A few years ago Sissay filmed his story in the moving documentary Internal Flight, chronicling his own difficult journey through care homes and being fostered in the 70’s and 80’s, to playing detective with the few letters and certificates that would eventually help him trace his family, his heritage and even his name. Dealing with discrimination and prejudice therefore is familiar territory for Lemn, as for Alem, and furthermore: ‘His relationship to his parents is similar to my relationship with mine. The fact that Alem is from Ethiopia and Eritrea is similar, as I’m Ethiopian with a little Eritrean heritage. The sense of being utterly alone and parentless is one that I’ve experienced as well’
Rather than this state of isolation being the sole point of definition for Alem, it becomes the starting point for his migration into his own identity. Sissay points to the fixed presence of orphaned heroes in popular culture – from Moses to Oliver Twist. These characters because of their heightened outside status become the perfect embodiment for self-actualisation and resilience – both of which are perhaps the ultimate messages of both the text and Sissay’s adaptation.
‘My experience in care, may seem negative when you hear it, but is hasn’t damaged me and hasn’t been the making of me. I am the man that I was and Alem is the man that he is going to be: we’re constantly being challenged and constantly becoming who we are.’
When asked how his own experiences along with the adaption have shaped his understanding of what home means, he says simply: ‘home is where the art is’. Alem’s journey in crafting his identity when faced with the challenge of being consigned to the status of a faceless refugee makes his tale all the more powerful: ‘Alem is an interesting animal’ says Sissay, ‘he finds a lot of solace in stories and poetry: I think that what many refugees come to realise is that they are their own home’.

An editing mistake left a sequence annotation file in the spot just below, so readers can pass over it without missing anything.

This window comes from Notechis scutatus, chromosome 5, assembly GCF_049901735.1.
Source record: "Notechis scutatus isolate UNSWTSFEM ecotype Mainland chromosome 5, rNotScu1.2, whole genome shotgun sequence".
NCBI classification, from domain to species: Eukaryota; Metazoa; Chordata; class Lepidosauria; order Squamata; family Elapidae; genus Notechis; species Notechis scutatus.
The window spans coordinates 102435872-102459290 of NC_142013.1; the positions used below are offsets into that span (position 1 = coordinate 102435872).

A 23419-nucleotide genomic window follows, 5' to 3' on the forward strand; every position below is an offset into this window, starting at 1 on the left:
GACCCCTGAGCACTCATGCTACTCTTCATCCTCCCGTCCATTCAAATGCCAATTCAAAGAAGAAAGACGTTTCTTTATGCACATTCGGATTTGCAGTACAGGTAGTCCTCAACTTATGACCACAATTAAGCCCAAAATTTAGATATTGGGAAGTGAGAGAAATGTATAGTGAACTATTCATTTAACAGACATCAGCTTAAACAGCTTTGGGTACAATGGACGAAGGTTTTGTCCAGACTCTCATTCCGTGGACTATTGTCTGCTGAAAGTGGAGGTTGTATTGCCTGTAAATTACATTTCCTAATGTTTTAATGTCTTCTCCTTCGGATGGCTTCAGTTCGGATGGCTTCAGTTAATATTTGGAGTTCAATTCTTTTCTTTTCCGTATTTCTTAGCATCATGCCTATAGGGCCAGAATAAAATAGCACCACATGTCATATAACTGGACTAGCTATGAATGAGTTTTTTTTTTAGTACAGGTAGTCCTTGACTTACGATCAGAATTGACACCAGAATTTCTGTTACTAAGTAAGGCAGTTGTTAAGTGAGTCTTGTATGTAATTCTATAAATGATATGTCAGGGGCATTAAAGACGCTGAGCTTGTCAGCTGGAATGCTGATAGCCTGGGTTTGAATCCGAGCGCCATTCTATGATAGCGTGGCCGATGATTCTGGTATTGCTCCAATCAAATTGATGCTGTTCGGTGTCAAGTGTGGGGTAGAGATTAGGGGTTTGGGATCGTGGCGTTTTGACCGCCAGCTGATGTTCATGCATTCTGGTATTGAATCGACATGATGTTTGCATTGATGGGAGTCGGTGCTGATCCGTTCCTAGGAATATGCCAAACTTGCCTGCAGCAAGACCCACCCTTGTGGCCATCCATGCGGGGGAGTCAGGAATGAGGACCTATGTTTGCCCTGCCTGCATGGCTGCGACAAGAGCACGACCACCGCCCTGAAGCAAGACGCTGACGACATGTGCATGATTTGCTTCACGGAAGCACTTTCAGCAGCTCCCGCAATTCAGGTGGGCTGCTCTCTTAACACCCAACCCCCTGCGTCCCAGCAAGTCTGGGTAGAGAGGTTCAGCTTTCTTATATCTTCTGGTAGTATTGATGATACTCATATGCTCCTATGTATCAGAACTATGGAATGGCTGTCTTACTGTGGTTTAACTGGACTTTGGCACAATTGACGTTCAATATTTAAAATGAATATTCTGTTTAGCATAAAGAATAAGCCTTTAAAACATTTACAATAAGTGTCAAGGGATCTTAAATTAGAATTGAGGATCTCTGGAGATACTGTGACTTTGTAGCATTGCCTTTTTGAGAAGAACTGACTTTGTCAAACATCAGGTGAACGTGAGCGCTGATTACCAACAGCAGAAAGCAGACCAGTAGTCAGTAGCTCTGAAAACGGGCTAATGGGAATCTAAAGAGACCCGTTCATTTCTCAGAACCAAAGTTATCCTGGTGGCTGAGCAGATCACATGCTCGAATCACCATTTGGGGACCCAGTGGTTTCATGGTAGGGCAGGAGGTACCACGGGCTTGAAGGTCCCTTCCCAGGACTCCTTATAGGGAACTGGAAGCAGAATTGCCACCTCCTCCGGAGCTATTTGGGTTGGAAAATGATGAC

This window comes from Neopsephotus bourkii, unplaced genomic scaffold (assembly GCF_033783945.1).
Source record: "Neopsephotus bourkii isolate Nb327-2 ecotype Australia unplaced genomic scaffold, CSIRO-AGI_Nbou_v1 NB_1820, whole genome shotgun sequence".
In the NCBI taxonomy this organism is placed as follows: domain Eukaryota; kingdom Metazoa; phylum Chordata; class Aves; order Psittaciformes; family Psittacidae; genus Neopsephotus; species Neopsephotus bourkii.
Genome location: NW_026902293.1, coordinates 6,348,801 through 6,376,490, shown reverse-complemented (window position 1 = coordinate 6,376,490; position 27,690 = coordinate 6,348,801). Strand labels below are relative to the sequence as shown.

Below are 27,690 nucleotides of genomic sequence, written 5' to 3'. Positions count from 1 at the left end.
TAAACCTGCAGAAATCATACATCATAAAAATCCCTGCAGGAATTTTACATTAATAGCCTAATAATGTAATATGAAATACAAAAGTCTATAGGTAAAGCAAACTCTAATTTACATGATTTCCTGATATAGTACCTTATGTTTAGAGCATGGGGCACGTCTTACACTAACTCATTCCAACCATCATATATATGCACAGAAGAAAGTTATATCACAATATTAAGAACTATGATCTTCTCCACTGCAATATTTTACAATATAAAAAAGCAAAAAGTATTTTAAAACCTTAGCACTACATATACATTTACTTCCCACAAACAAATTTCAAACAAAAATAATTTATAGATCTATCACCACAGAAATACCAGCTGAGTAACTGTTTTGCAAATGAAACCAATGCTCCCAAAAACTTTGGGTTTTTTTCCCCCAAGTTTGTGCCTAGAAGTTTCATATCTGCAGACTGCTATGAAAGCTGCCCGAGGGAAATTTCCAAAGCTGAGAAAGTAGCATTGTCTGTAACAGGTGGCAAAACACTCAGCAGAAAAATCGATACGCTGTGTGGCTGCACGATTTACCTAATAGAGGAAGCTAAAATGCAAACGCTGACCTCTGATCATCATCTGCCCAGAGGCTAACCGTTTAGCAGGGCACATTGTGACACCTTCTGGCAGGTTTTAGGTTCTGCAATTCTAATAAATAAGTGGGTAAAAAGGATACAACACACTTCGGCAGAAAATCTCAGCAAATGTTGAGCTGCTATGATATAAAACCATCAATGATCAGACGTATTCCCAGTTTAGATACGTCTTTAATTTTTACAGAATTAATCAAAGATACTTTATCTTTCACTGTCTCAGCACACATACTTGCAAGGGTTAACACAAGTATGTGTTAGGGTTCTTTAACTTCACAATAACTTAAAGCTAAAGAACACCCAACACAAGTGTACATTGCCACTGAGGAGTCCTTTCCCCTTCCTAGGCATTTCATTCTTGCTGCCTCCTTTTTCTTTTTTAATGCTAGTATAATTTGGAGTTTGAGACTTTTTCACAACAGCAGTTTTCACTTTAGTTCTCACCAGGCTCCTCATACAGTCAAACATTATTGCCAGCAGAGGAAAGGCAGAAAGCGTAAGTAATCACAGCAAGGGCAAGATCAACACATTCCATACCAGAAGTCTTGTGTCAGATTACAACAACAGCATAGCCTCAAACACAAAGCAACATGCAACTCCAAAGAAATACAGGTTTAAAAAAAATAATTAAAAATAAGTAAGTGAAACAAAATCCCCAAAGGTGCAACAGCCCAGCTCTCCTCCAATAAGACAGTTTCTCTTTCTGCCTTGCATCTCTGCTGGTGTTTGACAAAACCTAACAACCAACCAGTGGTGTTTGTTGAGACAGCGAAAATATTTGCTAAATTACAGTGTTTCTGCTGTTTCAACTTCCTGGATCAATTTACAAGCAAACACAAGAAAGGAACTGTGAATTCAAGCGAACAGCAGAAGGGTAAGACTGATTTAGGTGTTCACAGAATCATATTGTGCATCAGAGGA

The tale also pertinently draws parallels between social outsiders, and those in need of care: ‘often the child of the state is without a state. If you’re a refugee, you find yourself in this no man’s land, and that’s a really original kind of experience: you’re not a citizen of any country, and therefore do you belong anywhere?’
It’s a timely moment to revisit the idea of cultural belonging – the word refugee features less and less in our lexicon – and in its place rhetoric has moved instead to the blanket, highly politicized term ‘immigrant’. When migration is top of the agenda in Westminster and the commentary of popular politics – having a tale that asks its audience to respect people’s individual narratives alongside difference is both necessary and poignant.
As Sissay points out: ‘I’m always amazed by how quickly people of all races will reject the idea of difference, or feel threatened by refugees, when everything in global religions and political systems is about helping others. Refugees offer us as a community the opportunity to be the best we can be: maybe some people are frightened of that opportunity’.
Refugee Boy is at the Southbank Centre, Belvedere Road, SE1 8XX, from February 11-13. http://www.southbankcentre.co.uk